I am purchasing a home from a tenant. This will be my first time going through this. Do I need to run a title search as if it was a stick built home? Or what type of due diligence is generally done to make sure the home is owned free and clear?
I’m not super experienced but here’s what I have seen… I’m interested in the “market” for those who might want to live in my parks so I nose around when I see a home for sale in my area.I don’t think I have seen one for sale where they were current on their taxes. I call the county tax office (same place I pay home real estate taxes, they transfer me to a particular person in the office) and they’ll look it up. Two, there’s a title and like a vehicle it has a space for a lienholder. I haven’t seen any with liens but I’ve been a real bottom feeder when I’ve looked at homes for sale. Oh and 1.5 should really be can they find the title? If not you can go with the seller whose name is on said title with proof of payment of county taxes to the DMV and file for a lost (duplicate) title and they’ll send it to you, the buyer, in your name. I’m a little shocked at the number of people who can’t tell me the size of their home. I can tell you how many sq ft in my house with and without the basement and in the house before, and my parents house, too.I honest to god had someone tell me they thought maybe their home was 300 feet long. Maybe it’s market research, maybe I just inquire on homes for sale for the pure entertainment of it.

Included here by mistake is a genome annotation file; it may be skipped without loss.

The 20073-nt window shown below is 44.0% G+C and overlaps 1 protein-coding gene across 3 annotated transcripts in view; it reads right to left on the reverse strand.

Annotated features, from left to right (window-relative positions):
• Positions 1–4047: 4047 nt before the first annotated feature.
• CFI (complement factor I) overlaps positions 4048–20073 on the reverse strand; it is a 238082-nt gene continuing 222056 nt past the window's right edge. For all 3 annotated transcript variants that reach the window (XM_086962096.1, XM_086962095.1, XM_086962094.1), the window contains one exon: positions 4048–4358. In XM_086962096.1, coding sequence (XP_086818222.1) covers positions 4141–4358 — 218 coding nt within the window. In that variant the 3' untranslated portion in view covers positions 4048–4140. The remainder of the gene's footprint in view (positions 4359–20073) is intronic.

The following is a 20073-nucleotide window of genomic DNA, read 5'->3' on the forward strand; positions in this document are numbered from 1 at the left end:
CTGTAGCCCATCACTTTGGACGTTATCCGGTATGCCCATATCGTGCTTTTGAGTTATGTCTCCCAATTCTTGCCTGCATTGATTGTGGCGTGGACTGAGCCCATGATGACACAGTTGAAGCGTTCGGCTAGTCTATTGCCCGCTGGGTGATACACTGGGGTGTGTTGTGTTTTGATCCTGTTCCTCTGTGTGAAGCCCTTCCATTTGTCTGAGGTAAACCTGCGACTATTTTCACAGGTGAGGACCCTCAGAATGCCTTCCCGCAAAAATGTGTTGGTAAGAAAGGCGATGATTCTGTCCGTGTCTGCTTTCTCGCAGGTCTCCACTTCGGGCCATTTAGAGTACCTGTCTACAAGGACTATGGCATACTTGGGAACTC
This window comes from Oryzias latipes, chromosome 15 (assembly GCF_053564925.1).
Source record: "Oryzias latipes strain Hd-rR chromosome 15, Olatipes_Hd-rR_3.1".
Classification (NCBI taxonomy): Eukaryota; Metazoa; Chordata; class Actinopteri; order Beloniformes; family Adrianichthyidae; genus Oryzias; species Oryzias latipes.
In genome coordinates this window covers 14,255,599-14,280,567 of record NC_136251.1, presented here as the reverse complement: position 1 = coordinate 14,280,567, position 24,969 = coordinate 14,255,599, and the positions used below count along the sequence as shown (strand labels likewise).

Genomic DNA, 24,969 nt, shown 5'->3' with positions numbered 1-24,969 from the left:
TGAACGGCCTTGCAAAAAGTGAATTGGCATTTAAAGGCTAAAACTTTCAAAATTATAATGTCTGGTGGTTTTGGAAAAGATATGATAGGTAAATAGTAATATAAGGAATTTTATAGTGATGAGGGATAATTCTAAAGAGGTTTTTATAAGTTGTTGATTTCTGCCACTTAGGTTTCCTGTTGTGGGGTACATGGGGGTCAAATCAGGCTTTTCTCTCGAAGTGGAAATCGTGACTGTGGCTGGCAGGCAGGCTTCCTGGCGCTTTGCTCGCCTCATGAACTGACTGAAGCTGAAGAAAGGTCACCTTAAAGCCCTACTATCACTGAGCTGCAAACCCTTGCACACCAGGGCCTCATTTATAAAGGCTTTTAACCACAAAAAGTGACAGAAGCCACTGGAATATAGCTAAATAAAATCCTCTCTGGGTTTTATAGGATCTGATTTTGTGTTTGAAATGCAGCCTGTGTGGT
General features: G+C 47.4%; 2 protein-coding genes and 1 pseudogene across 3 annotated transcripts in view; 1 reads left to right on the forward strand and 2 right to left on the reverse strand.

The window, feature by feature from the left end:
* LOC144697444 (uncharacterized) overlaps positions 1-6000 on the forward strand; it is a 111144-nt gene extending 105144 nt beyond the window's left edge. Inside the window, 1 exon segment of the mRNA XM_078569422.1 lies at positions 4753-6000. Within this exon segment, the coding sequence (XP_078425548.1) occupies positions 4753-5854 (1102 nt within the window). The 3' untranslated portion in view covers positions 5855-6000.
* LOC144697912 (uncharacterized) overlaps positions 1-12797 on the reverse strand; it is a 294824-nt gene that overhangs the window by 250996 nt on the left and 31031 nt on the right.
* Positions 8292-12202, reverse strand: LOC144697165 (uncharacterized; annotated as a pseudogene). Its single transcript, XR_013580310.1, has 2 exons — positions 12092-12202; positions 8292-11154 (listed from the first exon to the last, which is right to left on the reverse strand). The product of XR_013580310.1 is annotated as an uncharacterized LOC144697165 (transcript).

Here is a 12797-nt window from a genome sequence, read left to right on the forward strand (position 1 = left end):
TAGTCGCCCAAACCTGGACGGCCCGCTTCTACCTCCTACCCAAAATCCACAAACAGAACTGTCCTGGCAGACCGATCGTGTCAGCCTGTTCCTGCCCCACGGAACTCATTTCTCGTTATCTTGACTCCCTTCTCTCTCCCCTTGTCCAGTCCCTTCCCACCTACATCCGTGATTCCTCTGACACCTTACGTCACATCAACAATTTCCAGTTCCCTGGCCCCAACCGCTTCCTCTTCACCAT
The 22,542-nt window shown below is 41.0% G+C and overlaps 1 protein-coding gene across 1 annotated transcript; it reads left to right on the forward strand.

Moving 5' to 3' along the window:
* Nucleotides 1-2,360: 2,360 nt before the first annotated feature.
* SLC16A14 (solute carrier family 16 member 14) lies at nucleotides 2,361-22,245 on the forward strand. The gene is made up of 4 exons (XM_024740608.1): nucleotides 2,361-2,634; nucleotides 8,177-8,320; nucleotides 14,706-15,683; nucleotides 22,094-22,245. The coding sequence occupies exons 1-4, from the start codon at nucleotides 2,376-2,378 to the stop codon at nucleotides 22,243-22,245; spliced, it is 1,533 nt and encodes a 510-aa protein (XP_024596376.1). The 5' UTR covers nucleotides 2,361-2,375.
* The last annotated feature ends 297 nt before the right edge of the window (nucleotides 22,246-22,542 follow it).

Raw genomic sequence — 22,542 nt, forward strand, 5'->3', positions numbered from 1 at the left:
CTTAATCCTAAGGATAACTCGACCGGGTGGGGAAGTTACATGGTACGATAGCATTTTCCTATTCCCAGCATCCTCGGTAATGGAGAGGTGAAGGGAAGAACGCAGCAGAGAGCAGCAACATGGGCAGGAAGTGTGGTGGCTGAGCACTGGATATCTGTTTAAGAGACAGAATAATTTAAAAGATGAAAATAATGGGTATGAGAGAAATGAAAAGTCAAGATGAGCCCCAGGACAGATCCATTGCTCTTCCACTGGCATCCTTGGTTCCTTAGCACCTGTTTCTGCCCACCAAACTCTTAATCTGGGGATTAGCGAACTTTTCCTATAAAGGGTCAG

The correct method for buying a used mobile home would be to have the seller give you a clean title with no liens and sign it over to you in exchange for money. However, this is rarely what happens. The more common structure is to buy the home from somebody who claims they own it, but do not have a title and the title shows a different name on it (who they bought it from or even several owners ago) and probably a lien on it. The normal operating method is then to:1) Contact the bank to make sure the lien has been paid.2) Contact the personal property tax dept. and see that all taxes have been paid and who they show as the owner (often much different from the title).3) Contact the owner on the title and see if they know the history of it4) Get a letter from the seller on how they came to own itAt the end of the day, to buy old used mobile homes, you have to take a leap of faith that the seller really owns the home. That means the home should be cheap so, if you’re wrong, you don’t get burned too bad. A $2,000 home without a title is an entirely different animal from a $20,000 home with no title. One we would do and one we would not.I will tell you that in 20 years of buying homes – and probably over a thousand purchased – that I have never had the title to a home challenged. That’s probably because, when somebody abandons an old mobile home, they never come back, due to the perception that there is old lot rent and taxes owed.